It’s time for another twitter-bag! I took questions from Twitter users about this upcoming Big 12 season. I’m currently in the midst of a deep dive into about 25% of the college football world as I writeup previews for the 2017 Football Outsiders Almanac.
It’s a publication with more NFL data and info then you could ever imagine in your most wonderful, fantasy-prepping dreams. Here’s last year’s:
In addition to an absurd wealth of NFL stats and info with all of Aaron Schatz and co’s amazing statistics and analysis, it also has an extensive college section with stats from Brian Fremeau and Bill Connelly and then additional analysis and insights from Chad Peltier and yours truly.
Anyways, I’ve been ruminating deeply on the coming season and have lots of random thoughts on college football at large and the Big 12 in particular. Let’s try and get some of that out…
We did this last summer so let’s go again. Who are your top 5 Big 12 corners?
— Cord Samuels (@cordsamuels) June 12, 2017
I’d be curious to see how I answered this last year but I can’t seem to find my answer. I don’t know if this early ranking will hold up after the season gets going but I’ll throw it out there anyways:
- Jordan Thomas, Oklahoma
- Kris Boyd, Texas
- Ranthony Texada, TCU
- Duke Shelley, Kansas State
- Holton Hill, Texas
Thomas is a really good player and the Sooners are truly set up for an easier time in year one post-Bob with him returning to lock down a sideline. In addition to his deep coverage abilities, first put on display when he locked down Corey Coleman in OU’s big win over Baylor in 2015, he’s also a solid tackler and blitzer. Kris Boyd is the most talented guy on this list and he’s basically in a contract year trying to finally put it all together so he can head out to the NFL.
Texada had a rough start last year and then healed up (I guess) and started shutting things down, TCU’s in really good shape with him back for another year and then Julius Lewis and Jeff Gladney opposite him. The accolades tend to go to DJ Reed at Kansas State but that dude got thrown at a lot for a reason and Shelley is actually the better player. Or he was last year at least, K-State is in good shape getting them both back.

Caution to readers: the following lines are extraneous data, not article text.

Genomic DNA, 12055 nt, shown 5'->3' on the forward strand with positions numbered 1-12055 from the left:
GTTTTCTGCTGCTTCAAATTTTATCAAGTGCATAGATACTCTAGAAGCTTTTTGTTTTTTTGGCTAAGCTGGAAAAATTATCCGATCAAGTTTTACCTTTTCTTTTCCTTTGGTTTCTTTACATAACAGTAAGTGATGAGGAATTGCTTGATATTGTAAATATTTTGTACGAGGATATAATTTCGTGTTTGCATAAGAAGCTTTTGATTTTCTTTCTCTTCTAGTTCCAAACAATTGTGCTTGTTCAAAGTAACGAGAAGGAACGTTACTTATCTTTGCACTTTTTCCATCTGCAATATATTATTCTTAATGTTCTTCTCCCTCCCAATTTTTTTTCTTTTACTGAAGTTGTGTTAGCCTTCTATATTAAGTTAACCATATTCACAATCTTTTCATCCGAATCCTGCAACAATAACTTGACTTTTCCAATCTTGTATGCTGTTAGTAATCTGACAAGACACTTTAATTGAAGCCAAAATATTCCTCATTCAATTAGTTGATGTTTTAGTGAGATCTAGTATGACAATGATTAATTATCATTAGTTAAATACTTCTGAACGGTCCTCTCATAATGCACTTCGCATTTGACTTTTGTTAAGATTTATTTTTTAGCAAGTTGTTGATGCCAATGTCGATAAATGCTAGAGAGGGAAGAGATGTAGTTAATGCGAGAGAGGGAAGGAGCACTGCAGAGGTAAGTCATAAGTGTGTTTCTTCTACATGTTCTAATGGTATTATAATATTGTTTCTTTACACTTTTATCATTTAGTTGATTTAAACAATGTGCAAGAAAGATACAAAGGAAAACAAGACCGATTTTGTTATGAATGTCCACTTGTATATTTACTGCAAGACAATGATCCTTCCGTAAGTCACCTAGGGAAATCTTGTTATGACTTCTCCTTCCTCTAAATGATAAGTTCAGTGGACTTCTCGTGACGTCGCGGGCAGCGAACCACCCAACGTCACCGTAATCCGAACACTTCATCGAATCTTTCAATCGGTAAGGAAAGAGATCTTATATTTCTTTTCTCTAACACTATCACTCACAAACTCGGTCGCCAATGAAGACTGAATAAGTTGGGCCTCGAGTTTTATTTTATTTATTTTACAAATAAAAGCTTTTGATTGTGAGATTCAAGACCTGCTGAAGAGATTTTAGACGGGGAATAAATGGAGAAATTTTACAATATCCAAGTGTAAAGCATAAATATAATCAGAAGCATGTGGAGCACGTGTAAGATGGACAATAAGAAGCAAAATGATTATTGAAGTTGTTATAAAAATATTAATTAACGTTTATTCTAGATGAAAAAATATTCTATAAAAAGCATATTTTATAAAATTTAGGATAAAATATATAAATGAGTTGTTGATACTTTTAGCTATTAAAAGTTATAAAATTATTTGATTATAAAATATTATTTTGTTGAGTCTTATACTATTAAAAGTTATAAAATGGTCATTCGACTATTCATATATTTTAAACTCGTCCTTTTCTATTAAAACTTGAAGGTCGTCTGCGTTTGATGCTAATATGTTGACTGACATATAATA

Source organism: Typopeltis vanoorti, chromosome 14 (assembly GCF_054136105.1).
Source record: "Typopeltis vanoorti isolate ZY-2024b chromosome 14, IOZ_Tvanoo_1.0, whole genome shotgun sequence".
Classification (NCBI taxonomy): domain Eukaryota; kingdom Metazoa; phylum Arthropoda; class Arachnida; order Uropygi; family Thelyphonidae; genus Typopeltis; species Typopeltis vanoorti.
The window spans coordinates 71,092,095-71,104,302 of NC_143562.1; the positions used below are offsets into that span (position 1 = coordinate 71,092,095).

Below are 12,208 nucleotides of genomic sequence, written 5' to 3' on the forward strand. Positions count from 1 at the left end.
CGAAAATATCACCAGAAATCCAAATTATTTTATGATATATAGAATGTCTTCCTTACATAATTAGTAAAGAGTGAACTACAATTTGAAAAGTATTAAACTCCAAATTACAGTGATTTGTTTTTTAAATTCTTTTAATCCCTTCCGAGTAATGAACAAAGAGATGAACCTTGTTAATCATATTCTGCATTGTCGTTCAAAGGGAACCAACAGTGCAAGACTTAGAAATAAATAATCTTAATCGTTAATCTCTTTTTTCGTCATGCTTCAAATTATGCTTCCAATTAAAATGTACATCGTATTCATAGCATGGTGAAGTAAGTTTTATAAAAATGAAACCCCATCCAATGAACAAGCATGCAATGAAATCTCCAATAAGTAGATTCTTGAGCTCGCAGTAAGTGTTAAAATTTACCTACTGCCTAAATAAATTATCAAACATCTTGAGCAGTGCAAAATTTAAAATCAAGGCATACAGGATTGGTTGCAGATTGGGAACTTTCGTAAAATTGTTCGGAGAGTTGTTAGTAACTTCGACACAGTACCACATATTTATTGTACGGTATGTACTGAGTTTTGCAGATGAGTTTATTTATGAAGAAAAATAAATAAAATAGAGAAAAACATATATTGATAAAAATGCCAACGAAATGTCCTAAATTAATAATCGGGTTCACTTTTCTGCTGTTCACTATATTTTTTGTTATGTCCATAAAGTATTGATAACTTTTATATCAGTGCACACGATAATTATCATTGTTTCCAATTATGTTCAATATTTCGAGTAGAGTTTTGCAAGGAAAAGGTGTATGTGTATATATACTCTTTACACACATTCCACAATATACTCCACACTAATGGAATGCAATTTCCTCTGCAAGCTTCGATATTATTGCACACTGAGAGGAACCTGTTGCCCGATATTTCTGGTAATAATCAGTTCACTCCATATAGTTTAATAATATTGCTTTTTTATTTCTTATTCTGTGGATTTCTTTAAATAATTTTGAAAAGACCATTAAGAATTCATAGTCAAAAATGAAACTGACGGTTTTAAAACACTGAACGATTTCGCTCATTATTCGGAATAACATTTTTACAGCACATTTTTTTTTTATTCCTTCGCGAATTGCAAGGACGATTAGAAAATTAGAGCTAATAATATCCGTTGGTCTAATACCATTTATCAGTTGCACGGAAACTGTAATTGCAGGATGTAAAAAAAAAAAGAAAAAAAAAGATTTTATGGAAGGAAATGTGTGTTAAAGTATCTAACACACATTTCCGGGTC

Whoever wins the starting job opposite Kris Boyd, Holton Hill or Davante Davis, is also going to be playing for a contract. Texas has been absurdly loaded at corner since these three guys came to campus and it’s not a terrible bet that they finally realize their potential in year three.
I don’t know who will be the main guy at West Virginia but it’s probably not a good idea to count that guy out.
Who leaves their respective school first? Herman or Riley?
— Coach Elliott (@Coach_AElliott) June 12, 2017
The odds are heavily in Herman’s favor given his superior track record and experience as a head coach. Riley is facing the unenviable task of figuring out this whole head coaching thing while replacing Bob Stoops and matching the “10 wins and a conference title” expectations.
If Herman wins eight games in year one, it’s a success. If Riley wins eight games in year one, he’s already losing some support because that’s yielding ground.
Now I tend to think that both will probably be around for a while. The Sooners have a nice track record of picking out young head coaches and setting them up for long term success. Bud Wilkinson got going at 31, Barry Switzer at 36, Bob Stoops at 38, it makes sense to hire young guys for a job like this but most schools are too risk-averse to attempt it.
The higher chances of Riley flaming out make Herman the favorite to outlast him but if they are both successful, which I think is probable, then things start to tilt in Riley’s favor simply because while Herman isn’t old either (42) he’s about a decade older than Lincoln.
Does Stoops stepping down change your prediction for the Sooners in 2017?, 2018-2019?, or even beyond if you’re down to attempt that one
— MK (@yellmk) June 12, 2017
I do think this makes another Sooner conference championship less likely. I was already leaning against the Sooners repeating, although I figured “the field” was a more appropriate alternative than a particular team. The Cowboys are in good shape to compete but you gotta give Oklahoma better odds, ditto Kansas State, Texas and West Virginia are dark horses who’s chances decrease the odds of OU winning the league but neither of them are close to a front-running bet.
Anyways, the Sooners are facing a tough slate and doing so with a first-year head coach is tricky. He’ll be trying to balance all of his new responsibilities with play-calling and almost certainly leaning on Mike Stoops to run the defense and get that side of the ball sorted out.
That’s where my biggest questions are since I don’t trust Mike Stoops at all and have a suspicion that things might come apart on defense without Bob Stoops around. The switch back to the 4-3 probably helps a great deal since “cautious Mike” has coached that defense for decades and done so in the modern Big 12 but…there’s potential for breakdown here.